Honestly, though, comparing the Serval - a controller designed for portable, lightweight gaming - to the high-caliber, customizable Sabertooth feels a bit like a stretch. And based on my admittedly limited hands on time with it, the difference between the two is night and day: The Serval, for all its improvements, feels somewhat flimsy, and the mushy buttons just can't hold a candle to the responsive, tactile feedback you feel on the Sabertooth.

And while the Turret is a great addition to the living room setup, it doesn't quite seem ready for primetime.

Razer Forge TV review

It's also worth noting that neither the Serval or Turret are included in the Forge TV's $99/£99 asking price - you'll need to shell out an extra $79 (£79) for each gamepad or purchase a bundle with one controller and a Forge TV for $149 (£149.99). No pricing or release date has been announced for the Turret.

Creating new pathways with Cortex and Android TV

When asked about what set it apart from the competition, a Razer representative replied that Forge TV will offer one of the best gaming experiences ever on an Android TV platform.

Which makes a whole lot of sense when you consider the two avenues at its disposal.

Razer Forge TV review

First and foremost, Forge has some relatively strong internal components that should make playing high-end Android games like Telltale's Game of Thrones or The Wolf Among Us nearly indistinguishable from consoles.

But more impressive than its Snapdragon processor is Razer Cortex, a service that lets you stream games directly from your PC to your Forge TV. If this is sounding a bit like deja vu, don't worry, you're not alone. Valve just announced a similar device called Steam Link that works in an almost identical fashion with games from a local PC running Steam.

However, considering the Razer Forge TV will cost twice as much as Valve's miniature bridge, there's still reason to be hesitant on plunking down $150. At least Forge TV has Android TV to lord over its half-priced counterpart.

Had Razer launched Forge TV before the holidays, I think it would've flown off shelves.

Android TV grabbed some serious market share early after its launch thanks to its smart search functionality and playful, color-filled aesthetic. Four months ago, any Android TV - especially one with a heavy gaming focus like Forge TV - would've stolen the show.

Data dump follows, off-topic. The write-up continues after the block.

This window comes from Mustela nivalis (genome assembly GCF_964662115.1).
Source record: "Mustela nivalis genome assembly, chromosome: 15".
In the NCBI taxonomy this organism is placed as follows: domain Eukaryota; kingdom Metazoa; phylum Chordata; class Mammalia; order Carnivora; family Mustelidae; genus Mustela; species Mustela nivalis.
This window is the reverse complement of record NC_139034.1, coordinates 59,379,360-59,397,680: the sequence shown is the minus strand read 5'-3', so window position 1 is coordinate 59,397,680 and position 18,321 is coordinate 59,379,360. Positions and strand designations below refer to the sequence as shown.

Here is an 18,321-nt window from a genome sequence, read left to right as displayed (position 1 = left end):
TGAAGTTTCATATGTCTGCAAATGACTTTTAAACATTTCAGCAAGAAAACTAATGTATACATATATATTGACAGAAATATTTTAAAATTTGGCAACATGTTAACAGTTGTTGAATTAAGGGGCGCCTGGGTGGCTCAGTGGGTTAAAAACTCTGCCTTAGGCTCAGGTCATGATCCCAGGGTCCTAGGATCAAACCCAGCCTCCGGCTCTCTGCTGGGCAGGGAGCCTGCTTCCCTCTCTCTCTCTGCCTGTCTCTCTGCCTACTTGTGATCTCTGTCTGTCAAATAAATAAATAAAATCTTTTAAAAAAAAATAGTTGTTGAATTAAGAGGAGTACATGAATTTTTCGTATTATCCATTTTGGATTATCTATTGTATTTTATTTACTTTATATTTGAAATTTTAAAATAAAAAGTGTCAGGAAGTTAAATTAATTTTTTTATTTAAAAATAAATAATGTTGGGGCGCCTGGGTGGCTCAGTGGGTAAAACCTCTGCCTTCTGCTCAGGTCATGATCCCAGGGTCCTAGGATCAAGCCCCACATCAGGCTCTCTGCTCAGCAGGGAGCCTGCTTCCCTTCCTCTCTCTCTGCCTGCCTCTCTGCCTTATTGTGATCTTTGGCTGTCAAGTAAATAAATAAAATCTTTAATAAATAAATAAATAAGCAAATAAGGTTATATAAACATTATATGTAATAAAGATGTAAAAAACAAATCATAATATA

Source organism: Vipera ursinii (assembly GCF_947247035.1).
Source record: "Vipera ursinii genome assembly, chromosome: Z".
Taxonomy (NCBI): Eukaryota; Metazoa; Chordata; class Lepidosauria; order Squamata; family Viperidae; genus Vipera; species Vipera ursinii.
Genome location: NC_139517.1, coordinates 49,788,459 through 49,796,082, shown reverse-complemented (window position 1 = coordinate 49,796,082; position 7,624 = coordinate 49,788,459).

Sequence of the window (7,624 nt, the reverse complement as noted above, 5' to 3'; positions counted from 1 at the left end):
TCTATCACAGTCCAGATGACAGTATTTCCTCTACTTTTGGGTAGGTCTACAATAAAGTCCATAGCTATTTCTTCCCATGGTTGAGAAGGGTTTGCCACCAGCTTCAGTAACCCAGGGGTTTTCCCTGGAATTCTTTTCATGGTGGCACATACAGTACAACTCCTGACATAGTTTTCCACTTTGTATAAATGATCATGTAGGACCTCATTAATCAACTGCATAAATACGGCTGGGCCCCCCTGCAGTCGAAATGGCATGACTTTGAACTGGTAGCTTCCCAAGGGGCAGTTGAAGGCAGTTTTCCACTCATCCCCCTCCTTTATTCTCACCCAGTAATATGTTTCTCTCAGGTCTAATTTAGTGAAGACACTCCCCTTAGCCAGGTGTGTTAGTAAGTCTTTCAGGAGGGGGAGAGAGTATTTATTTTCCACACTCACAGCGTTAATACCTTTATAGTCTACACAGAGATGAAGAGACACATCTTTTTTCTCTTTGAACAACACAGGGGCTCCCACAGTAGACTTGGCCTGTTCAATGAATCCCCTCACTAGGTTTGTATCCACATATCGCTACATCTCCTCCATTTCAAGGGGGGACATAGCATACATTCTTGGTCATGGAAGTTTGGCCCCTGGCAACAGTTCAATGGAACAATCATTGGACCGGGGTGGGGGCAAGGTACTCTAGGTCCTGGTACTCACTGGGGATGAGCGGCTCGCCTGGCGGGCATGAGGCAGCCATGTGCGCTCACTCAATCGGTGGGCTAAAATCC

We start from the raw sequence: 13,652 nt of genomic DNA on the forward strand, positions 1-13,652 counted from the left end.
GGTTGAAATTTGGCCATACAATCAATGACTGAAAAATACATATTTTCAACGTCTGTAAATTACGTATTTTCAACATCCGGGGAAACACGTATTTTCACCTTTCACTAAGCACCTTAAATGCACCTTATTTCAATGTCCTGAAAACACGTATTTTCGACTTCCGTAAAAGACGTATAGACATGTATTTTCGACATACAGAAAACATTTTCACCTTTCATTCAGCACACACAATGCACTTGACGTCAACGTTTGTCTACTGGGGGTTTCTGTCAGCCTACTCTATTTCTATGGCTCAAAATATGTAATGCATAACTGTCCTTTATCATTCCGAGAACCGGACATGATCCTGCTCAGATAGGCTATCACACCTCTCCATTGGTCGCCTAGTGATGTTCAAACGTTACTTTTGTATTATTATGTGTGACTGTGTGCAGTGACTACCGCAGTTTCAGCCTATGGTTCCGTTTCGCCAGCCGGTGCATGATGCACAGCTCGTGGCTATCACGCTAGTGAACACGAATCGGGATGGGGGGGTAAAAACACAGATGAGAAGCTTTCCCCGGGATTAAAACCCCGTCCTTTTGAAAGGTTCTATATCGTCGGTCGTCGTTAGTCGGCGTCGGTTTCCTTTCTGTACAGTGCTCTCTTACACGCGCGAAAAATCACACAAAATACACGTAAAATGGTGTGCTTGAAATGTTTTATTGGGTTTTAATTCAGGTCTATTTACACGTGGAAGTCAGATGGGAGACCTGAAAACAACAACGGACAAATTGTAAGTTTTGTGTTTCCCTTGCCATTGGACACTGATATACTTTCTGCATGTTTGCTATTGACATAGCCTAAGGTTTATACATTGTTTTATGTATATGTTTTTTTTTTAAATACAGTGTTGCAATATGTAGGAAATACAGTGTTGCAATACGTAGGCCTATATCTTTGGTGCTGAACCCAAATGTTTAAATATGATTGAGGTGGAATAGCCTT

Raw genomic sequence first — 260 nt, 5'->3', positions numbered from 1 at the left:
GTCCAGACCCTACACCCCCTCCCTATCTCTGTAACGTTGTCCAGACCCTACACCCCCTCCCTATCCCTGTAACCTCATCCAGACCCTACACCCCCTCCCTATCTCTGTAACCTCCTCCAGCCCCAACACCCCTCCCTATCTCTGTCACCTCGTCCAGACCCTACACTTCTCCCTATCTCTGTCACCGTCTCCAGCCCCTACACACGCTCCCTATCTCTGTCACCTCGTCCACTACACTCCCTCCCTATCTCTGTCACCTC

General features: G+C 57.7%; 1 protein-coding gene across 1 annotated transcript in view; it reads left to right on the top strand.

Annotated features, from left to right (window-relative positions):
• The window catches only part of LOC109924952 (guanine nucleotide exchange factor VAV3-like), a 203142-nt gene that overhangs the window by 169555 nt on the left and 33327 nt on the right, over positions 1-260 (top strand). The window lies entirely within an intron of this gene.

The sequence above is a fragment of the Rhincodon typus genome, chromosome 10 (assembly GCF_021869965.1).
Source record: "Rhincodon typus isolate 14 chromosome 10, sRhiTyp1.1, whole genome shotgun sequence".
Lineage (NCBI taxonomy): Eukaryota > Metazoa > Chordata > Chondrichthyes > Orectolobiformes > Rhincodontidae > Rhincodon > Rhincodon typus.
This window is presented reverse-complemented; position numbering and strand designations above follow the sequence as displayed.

Razer Forge TV

In the time since, the battlefield has grown dense thanks to Valve's Steam Link and the arguably more versatile Nvidia Shield, the first Android TV capable of streaming 4K content.

What will work in its favor is that Forge (due out "very soon" according to Razer), should beat Steam Link to market. And while it will face more direct competition when Nvidia Shield comes to store shelves later this year, the $50 price difference should help sway gamers to Razer's cheaper plastic.

Early verdict

The micro-console war is in full swing, and Razer is fighting on two flanks against a pair of PC gaming's biggest juggernauts, Valve and Nvidia.

One or two key factors will set it apart from the competition, but if Razer wants Forge TV to succeed, it will need to launch a finished unit before Nvidia Shield gains a foothold.

That said, Razer has a fairly competent product on its hands, capable of any type of media - whether movies, games or music streaming - that Android TV as a platform could throw at it. By pairing it with a game-streaming program and its own proprietary peripherals, Razer has secured Forge a spot in the upcoming battle royale. If it will seize the day or go out in a blaze of glory, however, remains to be seen.

Nick Pino

Nick Pino is Managing Editor, TV and AV for TechRadar's sister site, Tom's Guide. Previously, he was the Senior Editor of Home Entertainment at TechRadar, covering TVs, headphones, speakers, video games, VR and streaming devices. He's also written for GamesRadar+, Official Xbox Magazine, PC Gamer and other outlets over the last decade, and he has a degree in computer science he's not using if anyone wants it.

What is a hands on review?

Hands on reviews' are a journalist's first impressions of a piece of kit based on spending some time with it. It may be just a few moments, or a few hours. The important thing is we have been able to play with it ourselves and can give you some sense of what it's like to use, even if it's only an embryonic view. For more information, see TechRadar's Reviews Guarantee.